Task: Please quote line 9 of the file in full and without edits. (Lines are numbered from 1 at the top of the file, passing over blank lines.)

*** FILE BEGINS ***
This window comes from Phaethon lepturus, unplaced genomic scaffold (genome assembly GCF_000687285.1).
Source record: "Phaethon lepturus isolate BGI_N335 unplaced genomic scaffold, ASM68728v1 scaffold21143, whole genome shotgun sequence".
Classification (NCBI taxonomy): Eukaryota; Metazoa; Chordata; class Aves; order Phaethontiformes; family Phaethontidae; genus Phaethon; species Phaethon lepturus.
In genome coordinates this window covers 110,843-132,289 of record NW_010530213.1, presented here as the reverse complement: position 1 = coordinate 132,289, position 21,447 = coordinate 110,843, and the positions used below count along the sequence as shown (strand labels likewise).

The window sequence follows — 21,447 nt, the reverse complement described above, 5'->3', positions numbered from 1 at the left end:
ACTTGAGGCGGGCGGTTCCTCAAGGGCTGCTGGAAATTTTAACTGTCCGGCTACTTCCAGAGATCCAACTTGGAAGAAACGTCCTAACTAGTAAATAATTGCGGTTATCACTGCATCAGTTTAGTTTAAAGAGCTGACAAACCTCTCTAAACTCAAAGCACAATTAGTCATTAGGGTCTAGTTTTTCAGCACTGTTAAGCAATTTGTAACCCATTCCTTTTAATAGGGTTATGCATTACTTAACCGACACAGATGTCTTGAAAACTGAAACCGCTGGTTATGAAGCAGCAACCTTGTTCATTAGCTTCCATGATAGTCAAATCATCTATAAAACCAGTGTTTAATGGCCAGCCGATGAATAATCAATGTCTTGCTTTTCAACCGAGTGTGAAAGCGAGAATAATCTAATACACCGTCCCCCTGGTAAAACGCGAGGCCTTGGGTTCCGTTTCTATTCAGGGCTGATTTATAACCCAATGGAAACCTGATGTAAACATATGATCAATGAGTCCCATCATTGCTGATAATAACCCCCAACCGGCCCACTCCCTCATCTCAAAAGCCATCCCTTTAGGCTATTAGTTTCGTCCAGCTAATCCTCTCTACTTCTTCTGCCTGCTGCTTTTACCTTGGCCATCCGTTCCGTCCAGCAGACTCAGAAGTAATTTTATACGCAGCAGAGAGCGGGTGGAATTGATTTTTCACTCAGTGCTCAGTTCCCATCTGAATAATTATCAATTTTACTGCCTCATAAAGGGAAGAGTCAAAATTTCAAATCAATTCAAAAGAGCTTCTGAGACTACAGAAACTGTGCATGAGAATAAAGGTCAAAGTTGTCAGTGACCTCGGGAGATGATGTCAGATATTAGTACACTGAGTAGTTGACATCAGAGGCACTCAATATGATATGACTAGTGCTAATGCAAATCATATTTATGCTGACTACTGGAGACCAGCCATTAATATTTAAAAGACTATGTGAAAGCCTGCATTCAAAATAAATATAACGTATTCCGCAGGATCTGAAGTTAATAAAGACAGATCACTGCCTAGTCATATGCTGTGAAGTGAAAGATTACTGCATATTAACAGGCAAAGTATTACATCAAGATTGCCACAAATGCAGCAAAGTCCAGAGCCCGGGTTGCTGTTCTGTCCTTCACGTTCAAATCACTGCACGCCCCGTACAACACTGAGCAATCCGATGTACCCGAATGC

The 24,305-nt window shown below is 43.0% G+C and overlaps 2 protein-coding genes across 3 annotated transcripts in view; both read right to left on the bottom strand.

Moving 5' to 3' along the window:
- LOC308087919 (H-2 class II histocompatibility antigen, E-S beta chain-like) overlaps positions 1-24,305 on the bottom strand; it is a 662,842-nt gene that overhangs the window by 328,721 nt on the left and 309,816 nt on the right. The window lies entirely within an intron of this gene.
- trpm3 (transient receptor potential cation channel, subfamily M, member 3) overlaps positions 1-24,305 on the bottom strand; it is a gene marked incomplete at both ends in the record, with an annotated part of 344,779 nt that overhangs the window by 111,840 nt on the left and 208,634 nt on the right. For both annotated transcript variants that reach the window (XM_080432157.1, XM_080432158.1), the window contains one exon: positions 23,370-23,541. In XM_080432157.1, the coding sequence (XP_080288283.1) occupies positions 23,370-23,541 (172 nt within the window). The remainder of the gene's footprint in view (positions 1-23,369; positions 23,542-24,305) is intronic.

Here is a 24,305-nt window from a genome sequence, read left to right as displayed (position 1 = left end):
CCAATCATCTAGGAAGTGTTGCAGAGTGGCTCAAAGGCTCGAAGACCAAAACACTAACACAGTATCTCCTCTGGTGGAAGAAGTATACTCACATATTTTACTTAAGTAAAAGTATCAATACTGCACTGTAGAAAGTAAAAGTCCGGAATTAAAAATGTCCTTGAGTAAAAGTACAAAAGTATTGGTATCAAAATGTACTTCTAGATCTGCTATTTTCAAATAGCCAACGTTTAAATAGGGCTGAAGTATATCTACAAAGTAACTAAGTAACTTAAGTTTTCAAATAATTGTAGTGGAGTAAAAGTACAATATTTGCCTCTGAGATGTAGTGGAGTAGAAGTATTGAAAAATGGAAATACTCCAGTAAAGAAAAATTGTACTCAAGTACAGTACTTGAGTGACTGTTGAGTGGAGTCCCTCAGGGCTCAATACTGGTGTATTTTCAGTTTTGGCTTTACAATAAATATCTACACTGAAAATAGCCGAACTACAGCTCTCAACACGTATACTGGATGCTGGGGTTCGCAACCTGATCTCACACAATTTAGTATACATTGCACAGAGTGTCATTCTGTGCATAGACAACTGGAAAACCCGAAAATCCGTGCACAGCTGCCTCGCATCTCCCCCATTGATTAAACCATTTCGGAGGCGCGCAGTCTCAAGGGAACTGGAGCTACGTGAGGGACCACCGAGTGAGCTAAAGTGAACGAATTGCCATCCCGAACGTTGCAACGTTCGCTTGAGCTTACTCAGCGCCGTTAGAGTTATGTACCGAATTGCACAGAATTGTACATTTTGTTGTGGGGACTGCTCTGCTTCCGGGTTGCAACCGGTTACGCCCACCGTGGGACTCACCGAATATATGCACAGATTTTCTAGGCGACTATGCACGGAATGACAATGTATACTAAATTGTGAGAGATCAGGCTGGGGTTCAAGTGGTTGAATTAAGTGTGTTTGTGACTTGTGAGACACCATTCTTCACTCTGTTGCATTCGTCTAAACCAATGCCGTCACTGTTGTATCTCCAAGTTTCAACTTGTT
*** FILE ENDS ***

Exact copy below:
- LOC308087919 (H-2 class II histocompatibility antigen, E-S beta chain-like) overlaps positions 1-24,305 on the bottom strand; it is a 662,842-nt gene that overhangs the window by 328,721 nt on the left and 309,816 nt on the right. The window lies entirely within an intron of this gene.